What does “less is more” mean to you?

Tracing back the origin of the phrase invites new perspectives on the concept.

One day in 1907, a twenty-one-year-old architect named Ludwig Mies van der Rohe steps into the office of his supervisor, Peter Behrens. Mies is here to discuss the exterior design plans for west courtyard of the AEG Turbine Factory in Berlin. Unlike the famous, imposing cathedral-like facade of the front factory at street elevation, the west courtyard presents as a utilitarian factory, supported by large columns spaced 5.75 meters apart. “There was nothing to do on this thing,” Mies recalls later. He presents Behrens with a handful of potential facade drawings. After reviewing the draft sketches, Behrens utters three words that will shape the future of Mies’ career, “Less is more.”1

Less is more. Mies cannot stop pondering the phrase. Behrens meant it in a literal sense: it would only detract from the design of the building to adorn the west courtyard with unneeded ornamentation. But Mies can’t escape the niggling sense in his mind that he had contributed virtually nothing to the design of the facade, even though he was carrying the draft of the design in his hands! It was almost as if the design was self-evident, dictated by the physical engineering requirements of the building itself.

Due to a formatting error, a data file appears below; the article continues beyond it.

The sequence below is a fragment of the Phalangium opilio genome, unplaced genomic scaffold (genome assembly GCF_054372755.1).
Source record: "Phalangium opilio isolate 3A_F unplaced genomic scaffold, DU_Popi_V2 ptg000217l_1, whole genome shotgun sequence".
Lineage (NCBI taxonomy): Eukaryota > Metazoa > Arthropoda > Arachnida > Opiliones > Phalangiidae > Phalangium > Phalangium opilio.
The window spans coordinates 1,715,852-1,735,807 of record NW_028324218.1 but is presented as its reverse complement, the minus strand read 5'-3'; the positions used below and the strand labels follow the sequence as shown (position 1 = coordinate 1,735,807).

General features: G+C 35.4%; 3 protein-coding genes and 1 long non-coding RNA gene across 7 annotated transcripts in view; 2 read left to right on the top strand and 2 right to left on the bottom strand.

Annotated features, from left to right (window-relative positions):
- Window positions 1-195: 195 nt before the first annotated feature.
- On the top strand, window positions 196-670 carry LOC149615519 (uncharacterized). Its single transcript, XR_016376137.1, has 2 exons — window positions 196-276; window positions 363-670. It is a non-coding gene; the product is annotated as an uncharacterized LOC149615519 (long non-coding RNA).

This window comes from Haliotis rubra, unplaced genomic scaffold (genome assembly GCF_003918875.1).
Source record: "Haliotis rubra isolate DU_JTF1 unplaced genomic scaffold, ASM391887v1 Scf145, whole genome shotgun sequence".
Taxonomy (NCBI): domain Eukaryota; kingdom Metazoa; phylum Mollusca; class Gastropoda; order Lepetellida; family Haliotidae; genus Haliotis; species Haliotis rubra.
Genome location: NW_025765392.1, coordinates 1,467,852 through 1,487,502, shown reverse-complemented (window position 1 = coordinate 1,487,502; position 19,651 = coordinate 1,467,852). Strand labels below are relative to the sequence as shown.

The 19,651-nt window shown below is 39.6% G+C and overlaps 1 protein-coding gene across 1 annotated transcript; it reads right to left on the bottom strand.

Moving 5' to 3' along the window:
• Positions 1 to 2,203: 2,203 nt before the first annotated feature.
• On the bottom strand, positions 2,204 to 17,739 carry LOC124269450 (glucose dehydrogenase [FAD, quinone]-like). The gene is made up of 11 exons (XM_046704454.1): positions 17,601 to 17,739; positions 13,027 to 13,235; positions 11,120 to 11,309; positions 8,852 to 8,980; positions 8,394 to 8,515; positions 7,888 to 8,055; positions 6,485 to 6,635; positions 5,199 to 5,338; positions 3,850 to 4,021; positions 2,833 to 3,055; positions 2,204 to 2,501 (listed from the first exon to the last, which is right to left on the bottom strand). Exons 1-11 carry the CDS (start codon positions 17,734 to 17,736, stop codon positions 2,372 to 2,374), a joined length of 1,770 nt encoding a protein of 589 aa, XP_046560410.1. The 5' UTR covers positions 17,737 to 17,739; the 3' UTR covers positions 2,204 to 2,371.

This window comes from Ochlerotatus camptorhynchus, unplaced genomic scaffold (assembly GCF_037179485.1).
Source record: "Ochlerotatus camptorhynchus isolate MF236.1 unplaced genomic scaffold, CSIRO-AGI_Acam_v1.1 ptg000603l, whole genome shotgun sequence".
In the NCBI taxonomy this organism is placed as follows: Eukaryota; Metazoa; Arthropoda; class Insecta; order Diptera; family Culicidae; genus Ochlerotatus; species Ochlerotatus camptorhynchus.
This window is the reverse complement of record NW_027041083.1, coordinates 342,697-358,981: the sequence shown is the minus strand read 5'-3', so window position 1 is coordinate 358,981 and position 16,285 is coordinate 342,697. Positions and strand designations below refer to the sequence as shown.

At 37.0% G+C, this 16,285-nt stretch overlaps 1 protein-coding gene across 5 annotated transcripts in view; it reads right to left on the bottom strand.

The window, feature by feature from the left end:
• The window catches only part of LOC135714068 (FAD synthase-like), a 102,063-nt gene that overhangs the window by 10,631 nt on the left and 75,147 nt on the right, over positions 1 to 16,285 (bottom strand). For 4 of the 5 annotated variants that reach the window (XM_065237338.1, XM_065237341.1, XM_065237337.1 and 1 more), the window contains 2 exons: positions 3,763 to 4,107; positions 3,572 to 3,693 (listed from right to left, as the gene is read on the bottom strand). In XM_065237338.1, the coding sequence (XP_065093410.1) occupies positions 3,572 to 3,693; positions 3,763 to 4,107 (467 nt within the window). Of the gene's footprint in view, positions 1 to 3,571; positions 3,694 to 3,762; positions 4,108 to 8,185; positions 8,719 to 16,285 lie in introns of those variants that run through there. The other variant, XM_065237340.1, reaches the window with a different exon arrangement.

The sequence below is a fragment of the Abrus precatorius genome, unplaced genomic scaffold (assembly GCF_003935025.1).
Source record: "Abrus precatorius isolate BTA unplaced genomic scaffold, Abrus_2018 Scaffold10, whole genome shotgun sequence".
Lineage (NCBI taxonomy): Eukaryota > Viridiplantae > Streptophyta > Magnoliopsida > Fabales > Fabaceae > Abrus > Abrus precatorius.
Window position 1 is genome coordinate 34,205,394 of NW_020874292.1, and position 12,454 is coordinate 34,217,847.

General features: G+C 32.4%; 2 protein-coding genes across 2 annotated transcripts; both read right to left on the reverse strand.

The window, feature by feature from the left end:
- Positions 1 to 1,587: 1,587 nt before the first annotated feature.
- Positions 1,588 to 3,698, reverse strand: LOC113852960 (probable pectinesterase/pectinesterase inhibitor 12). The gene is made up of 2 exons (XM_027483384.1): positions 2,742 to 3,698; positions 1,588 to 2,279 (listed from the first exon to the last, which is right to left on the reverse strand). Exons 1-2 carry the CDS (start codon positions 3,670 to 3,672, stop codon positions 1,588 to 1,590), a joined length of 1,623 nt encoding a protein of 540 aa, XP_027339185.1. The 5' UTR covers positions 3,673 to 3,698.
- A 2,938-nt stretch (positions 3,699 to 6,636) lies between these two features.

For Mies, “less is more” evolved into a design principle: the appearance of buildings should not mask their structural components, but visually integrate them. The less you try to hide columns, beams, and joists — but incorporate them into the aesthetics of the facade itself — the more honest and spacious the structure. The artistic quality of the building and the raw technology that makes the building possible should be fused together.

The story of this conversation between Behrens and Mies highlights that from its inception, the concept of “less is more” is open to subjective interpretation.

So, I am curious: what does “less is more” mean to you personally?


Mertins, Detlef. (2014). Mies. London, New York: Phaidon Press. p. 36